OVER 100 BUSINESSES PROFILED TO KICK-START DISTRICT FACTORY POLICY.
The Ministry of Trade and Industry (MoTI) has identified more than 100 commercially viable businesses profiled to kick-start the One District, One Factory (ODOF) policy of the government.
The Minister of Trade and Industry, Mr Alan Kyerematen, who disclosed this in Accra yesterday, said after identifying the projects that qualified under the selection criteria, the government would sponsor a business plan of each of the projects to determine the exact amount of investment required for their take-off.
At a symposium on the 2017 Budget and Economic Policy of the government, Mr Kyerematen also outlined the major criteria for pre-qualifying the projects, saying the policy would be driven by the private sector, with the government facilitating their take-off and sustainability.
The programme was organised by the Ghana Institute of Management and Public Administration (GIMPA) and the Private Enterprise Federation (PEF).
It brought together industry players and the private sector to deliberate on government policies (as outlined in the 2017 Budget) and how the private sector could take advantage of them.
Mr Kyerematen said the process would start with an expression of interest to participate in the policy framework and later submitted either at the particular district where the project would be located or at the Ministry of Trade and Industry.
Qualifying businesses or industries under the ODOF policy, he said, must have the potential to create jobs and influence the local economy significantly; add value to a local natural resource endowment of the district and must have the potential to substitute products that Ghana imports.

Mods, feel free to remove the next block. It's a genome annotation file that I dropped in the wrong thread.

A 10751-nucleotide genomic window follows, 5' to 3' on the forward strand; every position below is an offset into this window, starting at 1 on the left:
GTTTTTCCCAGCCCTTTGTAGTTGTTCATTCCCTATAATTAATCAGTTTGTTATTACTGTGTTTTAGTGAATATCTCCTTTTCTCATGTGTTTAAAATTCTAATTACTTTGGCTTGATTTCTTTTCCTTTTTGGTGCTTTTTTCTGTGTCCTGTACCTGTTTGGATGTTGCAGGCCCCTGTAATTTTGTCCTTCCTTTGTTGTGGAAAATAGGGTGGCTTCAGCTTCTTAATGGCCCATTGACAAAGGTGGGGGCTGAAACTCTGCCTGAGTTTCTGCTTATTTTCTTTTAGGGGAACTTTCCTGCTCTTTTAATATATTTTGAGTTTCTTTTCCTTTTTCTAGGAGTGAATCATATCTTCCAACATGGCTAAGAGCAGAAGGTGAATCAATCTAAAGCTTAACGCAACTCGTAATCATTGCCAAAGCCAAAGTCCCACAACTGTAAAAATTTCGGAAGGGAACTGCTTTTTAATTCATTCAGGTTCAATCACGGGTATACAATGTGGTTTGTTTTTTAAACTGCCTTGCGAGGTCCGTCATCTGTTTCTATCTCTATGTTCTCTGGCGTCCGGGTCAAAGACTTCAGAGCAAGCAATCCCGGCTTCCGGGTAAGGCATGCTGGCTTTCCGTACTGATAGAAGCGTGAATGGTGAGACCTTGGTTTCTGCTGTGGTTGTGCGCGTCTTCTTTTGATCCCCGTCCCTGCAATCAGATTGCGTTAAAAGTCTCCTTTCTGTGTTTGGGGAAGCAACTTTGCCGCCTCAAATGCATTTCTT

Mr Kyerematen stated that it was an advantage when the output from the proposed project had the potential of being exported.
“The project or investment size must be between $1 million and $5 million; the bigger the investment, the better,” the minister added.
Mr Kyerematen also indicated that existing state-owned enterprises (SOEs) or an existing distressed private business which met the criteria could also be considered. That, he explained, meant an investor could propose to take over and operate a distressed or collapsed SOE such as the Abosso Glass Factory.
He stressed that the policy was never intended to replace the government’s policies and efforts at supporting the larger private sector to remain competitive, saying “it should be clear that the ODOF policy is only one component of the government’s efforts to support the private sector.”
‘Planting for food and jobs’
For his part, the Minister of Food and Agriculture (MoFA), Dr Owusu Afriyie Akoto, said the ‘Planting for Food and Jobs’ policy would be rolled out next month.
He mentioned maize, rice, soya, sorghum and vegetables as the crops to be supported under the policy.
Two hundred thousand farmers nationwide would be covered under the first phase of the programme.
The farmers would be supplied with subsidised fertilisers and free extension services. They would also be provided with market structures and financing arrangements in partnership with the Agricultural Development Bank (ADB).
“This is a four-year programme and we hope to include cassava and other industrial crops by next year,” Dr Akoto said.
Dr Afriyie Akoto, however, indicated that the programme could face challenges such as inadequate market and road infrastructure to preserve and distribute the produce, for which he urged the private sector to come on board to provide facilities such as warehouses to reduce post-harvest losses.
“The main aim of the planting for food and jobs policy is to reduce post-harvest losses drastically in the country,” he added.
The Chief Executive Officer (CEO) of the Private Enterprise Foundation (PEF), Nana Osei-Bonsu, said the government must ensure that the policies benefited Ghanaian industries.
BY: CHARLES ANDOH.
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